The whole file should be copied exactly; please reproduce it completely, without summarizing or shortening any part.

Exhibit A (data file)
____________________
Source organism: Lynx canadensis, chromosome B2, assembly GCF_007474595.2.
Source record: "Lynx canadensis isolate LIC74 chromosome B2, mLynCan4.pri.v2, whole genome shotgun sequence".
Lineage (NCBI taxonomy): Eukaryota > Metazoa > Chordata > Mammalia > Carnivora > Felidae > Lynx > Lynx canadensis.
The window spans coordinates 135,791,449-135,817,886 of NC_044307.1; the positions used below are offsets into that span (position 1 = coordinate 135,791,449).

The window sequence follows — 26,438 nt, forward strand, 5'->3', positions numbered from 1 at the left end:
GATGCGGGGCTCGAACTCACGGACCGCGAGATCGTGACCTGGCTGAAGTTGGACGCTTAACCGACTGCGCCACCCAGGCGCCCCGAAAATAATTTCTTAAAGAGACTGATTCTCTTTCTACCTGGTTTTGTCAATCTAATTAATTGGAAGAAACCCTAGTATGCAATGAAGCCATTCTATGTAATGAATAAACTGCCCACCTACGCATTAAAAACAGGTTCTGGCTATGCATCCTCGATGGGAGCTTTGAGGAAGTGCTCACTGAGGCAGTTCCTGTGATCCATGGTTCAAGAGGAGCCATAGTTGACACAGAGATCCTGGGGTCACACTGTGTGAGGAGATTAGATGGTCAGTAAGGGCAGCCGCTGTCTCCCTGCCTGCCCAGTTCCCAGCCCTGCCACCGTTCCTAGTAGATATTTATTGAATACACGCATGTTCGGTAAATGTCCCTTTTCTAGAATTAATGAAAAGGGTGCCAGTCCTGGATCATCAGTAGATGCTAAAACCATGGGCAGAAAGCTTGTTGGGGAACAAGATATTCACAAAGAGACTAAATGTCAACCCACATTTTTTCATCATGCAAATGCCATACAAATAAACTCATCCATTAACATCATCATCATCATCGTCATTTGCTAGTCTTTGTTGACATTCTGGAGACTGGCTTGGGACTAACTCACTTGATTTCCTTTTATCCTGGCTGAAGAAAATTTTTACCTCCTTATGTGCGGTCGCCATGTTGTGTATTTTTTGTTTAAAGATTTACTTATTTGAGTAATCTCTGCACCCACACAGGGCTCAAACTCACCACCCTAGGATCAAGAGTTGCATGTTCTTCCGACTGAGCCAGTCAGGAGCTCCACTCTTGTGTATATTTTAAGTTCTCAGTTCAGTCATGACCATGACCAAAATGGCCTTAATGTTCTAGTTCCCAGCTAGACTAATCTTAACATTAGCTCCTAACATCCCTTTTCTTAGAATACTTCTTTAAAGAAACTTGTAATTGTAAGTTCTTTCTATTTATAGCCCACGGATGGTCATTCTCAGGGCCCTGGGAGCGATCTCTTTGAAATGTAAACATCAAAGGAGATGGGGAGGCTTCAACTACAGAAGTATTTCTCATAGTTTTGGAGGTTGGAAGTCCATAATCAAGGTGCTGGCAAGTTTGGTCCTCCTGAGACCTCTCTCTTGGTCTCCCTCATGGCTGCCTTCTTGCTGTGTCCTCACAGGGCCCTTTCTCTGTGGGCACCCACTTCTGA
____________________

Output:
Source organism: Lynx canadensis, chromosome B2, assembly GCF_007474595.2.
Source record: "Lynx canadensis isolate LIC74 chromosome B2, mLynCan4.pri.v2, whole genome shotgun sequence".
Lineage (NCBI taxonomy): Eukaryota > Metazoa > Chordata > Mammalia > Carnivora > Felidae > Lynx > Lynx canadensis.
The window spans coordinates 135,791,449-135,817,886 of NC_044307.1; the positions used below are offsets into that span (position 1 = coordinate 135,791,449).

The window sequence follows — 26,438 nt, forward strand, 5'->3', positions numbered from 1 at the left end:
GATGCGGGGCTCGAACTCACGGACCGCGAGATCGTGACCTGGCTGAAGTTGGACGCTTAACCGACTGCGCCACCCAGGCGCCCCGAAAATAATTTCTTAAAGAGACTGATTCTCTTTCTACCTGGTTTTGTCAATCTAATTAATTGGAAGAAACCCTAGTATGCAATGAAGCCATTCTATGTAATGAATAAACTGCCCACCTACGCATTAAAAACAGGTTCTGGCTATGCATCCTCGATGGGAGCTTTGAGGAAGTGCTCACTGAGGCAGTTCCTGTGATCCATGGTTCAAGAGGAGCCATAGTTGACACAGAGATCCTGGGGTCACACTGTGTGAGGAGATTAGATGGTCAGTAAGGGCAGCCGCTGTCTCCCTGCCTGCCCAGTTCCCAGCCCTGCCACCGTTCCTAGTAGATATTTATTGAATACACGCATGTTCGGTAAATGTCCCTTTTCTAGAATTAATGAAAAGGGTGCCAGTCCTGGATCATCAGTAGATGCTAAAACCATGGGCAGAAAGCTTGTTGGGGAACAAGATATTCACAAAGAGACTAAATGTCAACCCACATTTTTTCATCATGCAAATGCCATACAAATAAACTCATCCATTAACATCATCATCATCATCGTCATTTGCTAGTCTTTGTTGACATTCTGGAGACTGGCTTGGGACTAACTCACTTGATTTCCTTTTATCCTGGCTGAAGAAAATTTTTACCTCCTTATGTGCGGTCGCCATGTTGTGTATTTTTTGTTTAAAGATTTACTTATTTGAGTAATCTCTGCACCCACACAGGGCTCAAACTCACCACCCTAGGATCAAGAGTTGCATGTTCTTCCGACTGAGCCAGTCAGGAGCTCCACTCTTGTGTATATTTTAAGTTCTCAGTTCAGTCATGACCATGACCAAAATGGCCTTAATGTTCTAGTTCCCAGCTAGACTAATCTTAACATTAGCTCCTAACATCCCTTTTCTTAGAATACTTCTTTAAAGAAACTTGTAATTGTAAGTTCTTTCTATTTATAGCCCACGGATGGTCATTCTCAGGGCCCTGGGAGCGATCTCTTTGAAATGTAAACATCAAAGGAGATGGGGAGGCTTCAACTACAGAAGTATTTCTCATAGTTTTGGAGGTTGGAAGTCCATAATCAAGGTGCTGGCAAGTTTGGTCCTCCTGAGACCTCTCTCTTGGTCTCCCTCATGGCTGCCTTCTTGCTGTGTCCTCACAGGGCCCTTTCTCTGTGGGCACCCACTTCTGA